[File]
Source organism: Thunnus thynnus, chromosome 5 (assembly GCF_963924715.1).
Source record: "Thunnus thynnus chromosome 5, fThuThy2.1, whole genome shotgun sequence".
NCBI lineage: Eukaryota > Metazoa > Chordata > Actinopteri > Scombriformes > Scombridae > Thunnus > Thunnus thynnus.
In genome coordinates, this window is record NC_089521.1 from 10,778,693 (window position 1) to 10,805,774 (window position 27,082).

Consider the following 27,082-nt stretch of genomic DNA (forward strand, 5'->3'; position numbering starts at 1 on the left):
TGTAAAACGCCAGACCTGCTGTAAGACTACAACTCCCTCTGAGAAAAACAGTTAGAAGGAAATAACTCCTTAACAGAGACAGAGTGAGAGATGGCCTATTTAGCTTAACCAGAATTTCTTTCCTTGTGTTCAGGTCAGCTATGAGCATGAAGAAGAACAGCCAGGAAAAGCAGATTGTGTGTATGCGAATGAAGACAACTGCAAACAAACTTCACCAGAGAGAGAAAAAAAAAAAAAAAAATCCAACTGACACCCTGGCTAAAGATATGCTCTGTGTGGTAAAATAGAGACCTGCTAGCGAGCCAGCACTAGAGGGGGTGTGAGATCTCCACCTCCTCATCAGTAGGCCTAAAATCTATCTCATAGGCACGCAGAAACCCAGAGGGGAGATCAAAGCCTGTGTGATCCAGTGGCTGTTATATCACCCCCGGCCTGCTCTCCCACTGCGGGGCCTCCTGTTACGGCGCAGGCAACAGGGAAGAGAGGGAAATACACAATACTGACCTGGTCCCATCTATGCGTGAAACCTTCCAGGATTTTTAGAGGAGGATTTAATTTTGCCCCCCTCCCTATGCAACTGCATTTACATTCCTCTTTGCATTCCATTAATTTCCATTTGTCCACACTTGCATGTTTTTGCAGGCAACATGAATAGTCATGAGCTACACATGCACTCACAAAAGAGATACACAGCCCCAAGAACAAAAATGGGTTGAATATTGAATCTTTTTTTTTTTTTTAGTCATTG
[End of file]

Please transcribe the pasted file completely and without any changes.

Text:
Source organism: Thunnus thynnus, chromosome 5 (assembly GCF_963924715.1).
Source record: "Thunnus thynnus chromosome 5, fThuThy2.1, whole genome shotgun sequence".
NCBI lineage: Eukaryota > Metazoa > Chordata > Actinopteri > Scombriformes > Scombridae > Thunnus > Thunnus thynnus.
In genome coordinates, this window is record NC_089521.1 from 10,778,693 (window position 1) to 10,805,774 (window position 27,082).

Consider the following 27,082-nt stretch of genomic DNA (forward strand, 5'->3'; position numbering starts at 1 on the left):
TGTAAAACGCCAGACCTGCTGTAAGACTACAACTCCCTCTGAGAAAAACAGTTAGAAGGAAATAACTCCTTAACAGAGACAGAGTGAGAGATGGCCTATTTAGCTTAACCAGAATTTCTTTCCTTGTGTTCAGGTCAGCTATGAGCATGAAGAAGAACAGCCAGGAAAAGCAGATTGTGTGTATGCGAATGAAGACAACTGCAAACAAACTTCACCAGAGAGAGAAAAAAAAAAAAAAAAATCCAACTGACACCCTGGCTAAAGATATGCTCTGTGTGGTAAAATAGAGACCTGCTAGCGAGCCAGCACTAGAGGGGGTGTGAGATCTCCACCTCCTCATCAGTAGGCCTAAAATCTATCTCATAGGCACGCAGAAACCCAGAGGGGAGATCAAAGCCTGTGTGATCCAGTGGCTGTTATATCACCCCCGGCCTGCTCTCCCACTGCGGGGCCTCCTGTTACGGCGCAGGCAACAGGGAAGAGAGGGAAATACACAATACTGACCTGGTCCCATCTATGCGTGAAACCTTCCAGGATTTTTAGAGGAGGATTTAATTTTGCCCCCCTCCCTATGCAACTGCATTTACATTCCTCTTTGCATTCCATTAATTTCCATTTGTCCACACTTGCATGTTTTTGCAGGCAACATGAATAGTCATGAGCTACACATGCACTCACAAAAGAGATACACAGCCCCAAGAACAAAAATGGGTTGAATATTGAATCTTTTTTTTTTTTTTAGTCATTG